Dear Allie and Cathy:
I’ve blocked writing time on my calendar, and now it’s time to sit down and just DO IT. Only one problem. I now realize that I really can’t write because I should answer that important email. Then I realize that my desk is a mess, and I know I could write so much more effectively if I could just clear away all those distractions.
I think I’m procrastinating. Help!
We’ve been there. We’ve met that demon. And its name is “Productive Procrastination.”
Productive Procrastination is when we put off doing the most important task (writing) and do something that is productive but relatively unimportant (cleaning your desk, sharpening your pencils, checking social media, or even doing research).
As we work with coaching clients, we realize that there comes a point in every engagement when coaching clients try to explain why they didn’t do what they said they would do. And often, these reasons seem highly plausible if not downright rational.
We always reply: Is it a truly legitimate reason for not accomplishing your goal? Or are you the victim of productive procrastination? (This, by the way, sounds a whole lot like “the dog ate my homework” to our ears).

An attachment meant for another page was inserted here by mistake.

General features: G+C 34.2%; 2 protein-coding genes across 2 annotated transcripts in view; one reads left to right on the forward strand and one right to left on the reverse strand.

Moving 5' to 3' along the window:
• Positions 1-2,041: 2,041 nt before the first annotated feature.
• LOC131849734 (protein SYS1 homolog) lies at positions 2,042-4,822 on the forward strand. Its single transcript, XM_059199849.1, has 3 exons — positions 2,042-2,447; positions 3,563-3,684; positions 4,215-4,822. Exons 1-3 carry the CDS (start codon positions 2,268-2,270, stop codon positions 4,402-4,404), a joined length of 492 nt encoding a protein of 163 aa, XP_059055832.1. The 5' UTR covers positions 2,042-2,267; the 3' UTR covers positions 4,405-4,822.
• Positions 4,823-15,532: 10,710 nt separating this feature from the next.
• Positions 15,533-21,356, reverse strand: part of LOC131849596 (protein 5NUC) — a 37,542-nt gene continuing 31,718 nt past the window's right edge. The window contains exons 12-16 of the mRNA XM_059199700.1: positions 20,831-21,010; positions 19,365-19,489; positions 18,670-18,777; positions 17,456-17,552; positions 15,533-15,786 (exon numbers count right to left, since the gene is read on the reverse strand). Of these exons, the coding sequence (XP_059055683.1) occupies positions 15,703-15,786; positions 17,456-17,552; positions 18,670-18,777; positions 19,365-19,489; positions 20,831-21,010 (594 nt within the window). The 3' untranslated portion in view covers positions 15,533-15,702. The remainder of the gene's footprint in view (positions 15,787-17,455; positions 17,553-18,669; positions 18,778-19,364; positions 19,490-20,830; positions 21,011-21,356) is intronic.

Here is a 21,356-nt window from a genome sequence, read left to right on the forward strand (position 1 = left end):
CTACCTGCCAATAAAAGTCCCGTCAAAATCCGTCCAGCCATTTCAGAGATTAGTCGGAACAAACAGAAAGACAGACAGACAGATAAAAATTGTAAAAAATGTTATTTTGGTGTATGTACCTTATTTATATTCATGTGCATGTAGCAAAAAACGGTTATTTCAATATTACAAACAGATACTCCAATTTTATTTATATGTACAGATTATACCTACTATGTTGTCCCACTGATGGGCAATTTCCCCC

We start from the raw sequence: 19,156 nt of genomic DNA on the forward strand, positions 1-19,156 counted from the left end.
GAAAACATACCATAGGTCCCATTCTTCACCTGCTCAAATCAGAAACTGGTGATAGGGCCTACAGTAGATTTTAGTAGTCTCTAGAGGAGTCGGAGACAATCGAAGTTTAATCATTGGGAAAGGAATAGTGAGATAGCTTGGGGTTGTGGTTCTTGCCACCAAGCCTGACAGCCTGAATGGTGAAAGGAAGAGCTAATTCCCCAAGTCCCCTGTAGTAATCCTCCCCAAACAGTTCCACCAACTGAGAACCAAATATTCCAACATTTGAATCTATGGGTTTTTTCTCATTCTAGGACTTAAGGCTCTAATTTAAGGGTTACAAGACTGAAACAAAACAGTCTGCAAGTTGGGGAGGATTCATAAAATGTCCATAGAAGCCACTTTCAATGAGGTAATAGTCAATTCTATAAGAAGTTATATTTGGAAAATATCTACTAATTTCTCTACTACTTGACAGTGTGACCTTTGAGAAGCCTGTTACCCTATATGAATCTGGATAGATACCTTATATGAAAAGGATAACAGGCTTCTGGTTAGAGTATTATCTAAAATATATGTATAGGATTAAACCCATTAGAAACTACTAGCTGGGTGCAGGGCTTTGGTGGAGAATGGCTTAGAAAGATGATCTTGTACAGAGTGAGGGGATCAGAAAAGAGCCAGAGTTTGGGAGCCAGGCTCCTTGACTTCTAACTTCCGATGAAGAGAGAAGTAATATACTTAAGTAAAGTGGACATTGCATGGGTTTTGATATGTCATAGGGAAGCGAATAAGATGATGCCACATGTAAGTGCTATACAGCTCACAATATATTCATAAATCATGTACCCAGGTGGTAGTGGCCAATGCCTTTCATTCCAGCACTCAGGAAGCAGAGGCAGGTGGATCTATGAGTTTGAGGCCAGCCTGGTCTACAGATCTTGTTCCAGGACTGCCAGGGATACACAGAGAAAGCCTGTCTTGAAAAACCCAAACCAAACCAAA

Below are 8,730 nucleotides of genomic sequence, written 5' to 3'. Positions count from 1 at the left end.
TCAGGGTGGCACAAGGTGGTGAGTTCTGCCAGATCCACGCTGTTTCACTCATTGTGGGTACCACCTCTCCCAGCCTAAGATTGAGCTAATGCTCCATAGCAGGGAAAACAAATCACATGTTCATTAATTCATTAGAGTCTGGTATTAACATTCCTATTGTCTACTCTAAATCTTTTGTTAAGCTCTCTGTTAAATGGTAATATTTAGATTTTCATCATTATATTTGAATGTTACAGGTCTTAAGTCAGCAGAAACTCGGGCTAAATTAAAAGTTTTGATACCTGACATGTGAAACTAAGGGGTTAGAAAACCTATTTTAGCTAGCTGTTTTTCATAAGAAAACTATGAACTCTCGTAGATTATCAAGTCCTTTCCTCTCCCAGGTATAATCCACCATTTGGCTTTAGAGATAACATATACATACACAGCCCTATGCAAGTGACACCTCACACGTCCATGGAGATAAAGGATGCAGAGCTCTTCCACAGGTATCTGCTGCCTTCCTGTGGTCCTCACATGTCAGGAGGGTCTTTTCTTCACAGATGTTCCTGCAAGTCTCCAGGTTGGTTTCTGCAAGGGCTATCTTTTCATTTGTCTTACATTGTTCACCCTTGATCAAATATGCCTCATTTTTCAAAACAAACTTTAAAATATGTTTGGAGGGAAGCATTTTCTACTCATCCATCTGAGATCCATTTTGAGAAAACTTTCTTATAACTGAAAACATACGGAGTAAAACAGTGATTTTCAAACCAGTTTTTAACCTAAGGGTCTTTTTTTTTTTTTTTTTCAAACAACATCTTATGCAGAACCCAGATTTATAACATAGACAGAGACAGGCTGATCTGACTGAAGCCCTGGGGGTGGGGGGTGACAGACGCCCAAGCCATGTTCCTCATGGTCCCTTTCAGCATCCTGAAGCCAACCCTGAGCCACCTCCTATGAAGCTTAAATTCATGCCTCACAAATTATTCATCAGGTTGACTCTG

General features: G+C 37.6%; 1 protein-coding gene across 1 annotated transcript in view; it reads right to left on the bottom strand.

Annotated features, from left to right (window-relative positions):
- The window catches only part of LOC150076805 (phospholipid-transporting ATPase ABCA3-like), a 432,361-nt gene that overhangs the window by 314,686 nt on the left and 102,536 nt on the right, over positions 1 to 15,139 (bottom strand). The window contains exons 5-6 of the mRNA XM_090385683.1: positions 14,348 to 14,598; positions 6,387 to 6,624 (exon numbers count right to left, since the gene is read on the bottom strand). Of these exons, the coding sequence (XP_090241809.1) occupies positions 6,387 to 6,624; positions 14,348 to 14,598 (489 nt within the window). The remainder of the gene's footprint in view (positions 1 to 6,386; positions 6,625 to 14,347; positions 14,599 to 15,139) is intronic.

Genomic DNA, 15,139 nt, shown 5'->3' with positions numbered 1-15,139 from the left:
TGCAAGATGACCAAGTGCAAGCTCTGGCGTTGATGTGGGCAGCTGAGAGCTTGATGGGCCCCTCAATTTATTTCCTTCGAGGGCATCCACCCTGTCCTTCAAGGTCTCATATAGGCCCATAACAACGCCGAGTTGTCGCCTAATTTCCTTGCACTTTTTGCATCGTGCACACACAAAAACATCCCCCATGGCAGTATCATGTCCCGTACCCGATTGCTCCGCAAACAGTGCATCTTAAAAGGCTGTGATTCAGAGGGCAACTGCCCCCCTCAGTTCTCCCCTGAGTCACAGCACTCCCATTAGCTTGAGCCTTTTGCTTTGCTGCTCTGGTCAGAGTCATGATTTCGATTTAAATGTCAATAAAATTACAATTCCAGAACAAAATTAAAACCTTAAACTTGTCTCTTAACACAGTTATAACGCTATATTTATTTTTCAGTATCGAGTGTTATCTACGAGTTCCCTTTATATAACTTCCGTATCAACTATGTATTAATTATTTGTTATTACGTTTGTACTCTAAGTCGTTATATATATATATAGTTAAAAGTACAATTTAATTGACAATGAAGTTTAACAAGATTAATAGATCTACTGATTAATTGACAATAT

We’re not judging. But we wouldn’t be good coaches if we didn’t ask if your “reason” was truly a legitimate issue. We aren’t serving you if we allow you to merely try to legitimize why you didn’t honor your commitment to write.
We’ve heard scores of clever reasons why a writing assignment wasn’t completed. Do any of these sound familiar? Should you give yourself a pass or own up to the fact that you decided to reprioritize your work?
· I needed to do some additional research.
· I decided on a different thesis statement for my book.
· I got a big client engagement and I needed to cancel my writing time.
· The content outline (TOC) just didn’t work.
· I had to rearrange my office furniture so that I’d be more productive in the office.
· I needed to clear off my desk and clean my office.
· I had some important emails to answer.
Every reason on this list could in fact be legitimate, so if you find yourself facing these issues, ask yourself these questions:
· Is this truly a legitimate reason for not honoring my commitment to write?
· What would happen if I didn’t do this item (right now)?
· Is this activity/task more important that having my book completed (or moved forward)?
· Can I make up the writing time I missed by canceling some other task or activity?
· Will this task genuinely help me move my project forward, or is it merely a delay tactic?
· Do I believe I am worthy of having a book?
You be the judge whether your priorities need to shift!
This post is excerpted from the book, Writer Crisis Hotline!